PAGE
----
Orange Shirts and Reconciliation
Tomorrow is September 30th, the National Day for Truth and Reconciliation, known also as Orange Shirt Day.
The United Church of Canada’s website includes this information about Orange Shirt Day:
“On September 30, people all across Canada will wear orange shirts to remember and honour Indigenous children who were taken from their communities and families to residential schools.
The summer of 2021 was a summer of orange shirts as Indigenous communities across the country shared the truth they have always known: that many of the children who never returned from residential schools remain on the grounds of those institutions in unmarked burial sites. These communities are now seeking to honour the missing children.
This Orange Shirt Day is also the first observance of a National Day for Truth and Reconciliation. For settler Christians in particular, this is a time when we can reflect on our role in colonialism and the residential school system, and our ongoing responsibility to make reparations.
Phyllis Jack Webstad from the Stswecem’c Xgat’tem First Nation went to St. Joseph Mission Residential School. On her first day of school, Phyllis wore an orange shirt that her grandmother had given her. It was immediately taken away, and that marked the beginning of Phyllis’s long separation from her family and community, a separation caused by actions of the church and federal government.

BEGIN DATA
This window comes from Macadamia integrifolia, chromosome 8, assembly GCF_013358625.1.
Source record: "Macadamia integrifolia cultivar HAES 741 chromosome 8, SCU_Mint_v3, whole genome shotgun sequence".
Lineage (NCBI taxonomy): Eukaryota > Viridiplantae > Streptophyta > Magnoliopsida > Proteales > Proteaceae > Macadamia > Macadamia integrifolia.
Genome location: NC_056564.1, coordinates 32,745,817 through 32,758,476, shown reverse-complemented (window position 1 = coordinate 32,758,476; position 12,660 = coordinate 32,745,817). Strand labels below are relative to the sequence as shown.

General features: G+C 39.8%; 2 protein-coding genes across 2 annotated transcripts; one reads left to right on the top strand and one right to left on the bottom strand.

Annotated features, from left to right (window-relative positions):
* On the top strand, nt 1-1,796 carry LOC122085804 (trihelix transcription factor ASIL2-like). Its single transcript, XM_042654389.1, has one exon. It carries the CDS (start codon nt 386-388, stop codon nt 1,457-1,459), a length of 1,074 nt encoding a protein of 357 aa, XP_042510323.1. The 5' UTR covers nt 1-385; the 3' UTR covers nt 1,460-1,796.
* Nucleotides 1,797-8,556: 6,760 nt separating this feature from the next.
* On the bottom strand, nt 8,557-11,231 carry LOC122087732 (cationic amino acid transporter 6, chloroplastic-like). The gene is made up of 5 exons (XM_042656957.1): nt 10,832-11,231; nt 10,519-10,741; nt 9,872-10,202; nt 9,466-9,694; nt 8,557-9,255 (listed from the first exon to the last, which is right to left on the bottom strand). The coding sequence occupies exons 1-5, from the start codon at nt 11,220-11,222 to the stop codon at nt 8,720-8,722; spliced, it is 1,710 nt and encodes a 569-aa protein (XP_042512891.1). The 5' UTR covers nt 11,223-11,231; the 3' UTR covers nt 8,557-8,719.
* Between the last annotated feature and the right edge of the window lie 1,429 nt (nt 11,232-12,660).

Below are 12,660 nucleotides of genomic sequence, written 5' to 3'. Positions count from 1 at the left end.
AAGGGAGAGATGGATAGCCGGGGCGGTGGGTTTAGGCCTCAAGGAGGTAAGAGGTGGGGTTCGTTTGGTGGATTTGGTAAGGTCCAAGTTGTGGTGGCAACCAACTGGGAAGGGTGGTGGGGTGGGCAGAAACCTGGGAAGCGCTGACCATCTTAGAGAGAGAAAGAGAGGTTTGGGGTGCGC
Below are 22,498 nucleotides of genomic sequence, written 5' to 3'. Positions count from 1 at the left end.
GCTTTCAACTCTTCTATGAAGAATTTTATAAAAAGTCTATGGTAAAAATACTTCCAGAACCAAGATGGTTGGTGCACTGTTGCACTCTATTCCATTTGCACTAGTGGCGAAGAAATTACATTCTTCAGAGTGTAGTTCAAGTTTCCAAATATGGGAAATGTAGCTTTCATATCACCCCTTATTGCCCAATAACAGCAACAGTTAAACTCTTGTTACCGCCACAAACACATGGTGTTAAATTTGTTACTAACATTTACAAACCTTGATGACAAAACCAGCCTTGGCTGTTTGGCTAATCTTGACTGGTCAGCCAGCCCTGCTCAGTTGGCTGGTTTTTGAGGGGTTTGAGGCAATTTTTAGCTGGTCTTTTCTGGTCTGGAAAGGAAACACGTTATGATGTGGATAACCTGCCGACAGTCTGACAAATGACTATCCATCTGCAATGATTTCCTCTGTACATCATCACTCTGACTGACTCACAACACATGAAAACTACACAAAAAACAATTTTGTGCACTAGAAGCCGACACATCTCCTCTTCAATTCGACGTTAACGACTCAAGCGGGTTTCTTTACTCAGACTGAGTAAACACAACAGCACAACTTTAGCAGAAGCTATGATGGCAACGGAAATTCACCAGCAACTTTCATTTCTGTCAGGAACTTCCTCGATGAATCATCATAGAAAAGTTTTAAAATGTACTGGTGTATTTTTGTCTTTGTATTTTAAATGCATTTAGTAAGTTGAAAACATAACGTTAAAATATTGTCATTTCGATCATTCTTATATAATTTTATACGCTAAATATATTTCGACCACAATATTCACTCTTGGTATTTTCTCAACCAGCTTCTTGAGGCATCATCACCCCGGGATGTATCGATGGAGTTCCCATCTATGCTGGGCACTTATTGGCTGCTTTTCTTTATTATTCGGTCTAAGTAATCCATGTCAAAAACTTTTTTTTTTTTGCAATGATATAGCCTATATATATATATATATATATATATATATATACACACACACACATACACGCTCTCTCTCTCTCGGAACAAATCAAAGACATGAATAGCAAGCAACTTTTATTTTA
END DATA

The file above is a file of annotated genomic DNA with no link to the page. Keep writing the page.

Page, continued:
Orange Shirt Day is a time for us all to remember those events, their ongoing impact, and just as importantly the continuing strength and resilience of Indigenous peoples.”
Here is a link to a message from The Rt. Rev. Richard Bott, Moderator of The United Church of Canada:
We will NOT be gathering for TMUC’s weekly ZOOM chat tomorrow morning. Instead, we invite you to spend time reflecting upon Orange Shirt Day or participating in local activities and actions commemorating Canada’s National Day for Truth and Reconciliation.
We keep you in our prayers,
Carol and Jeff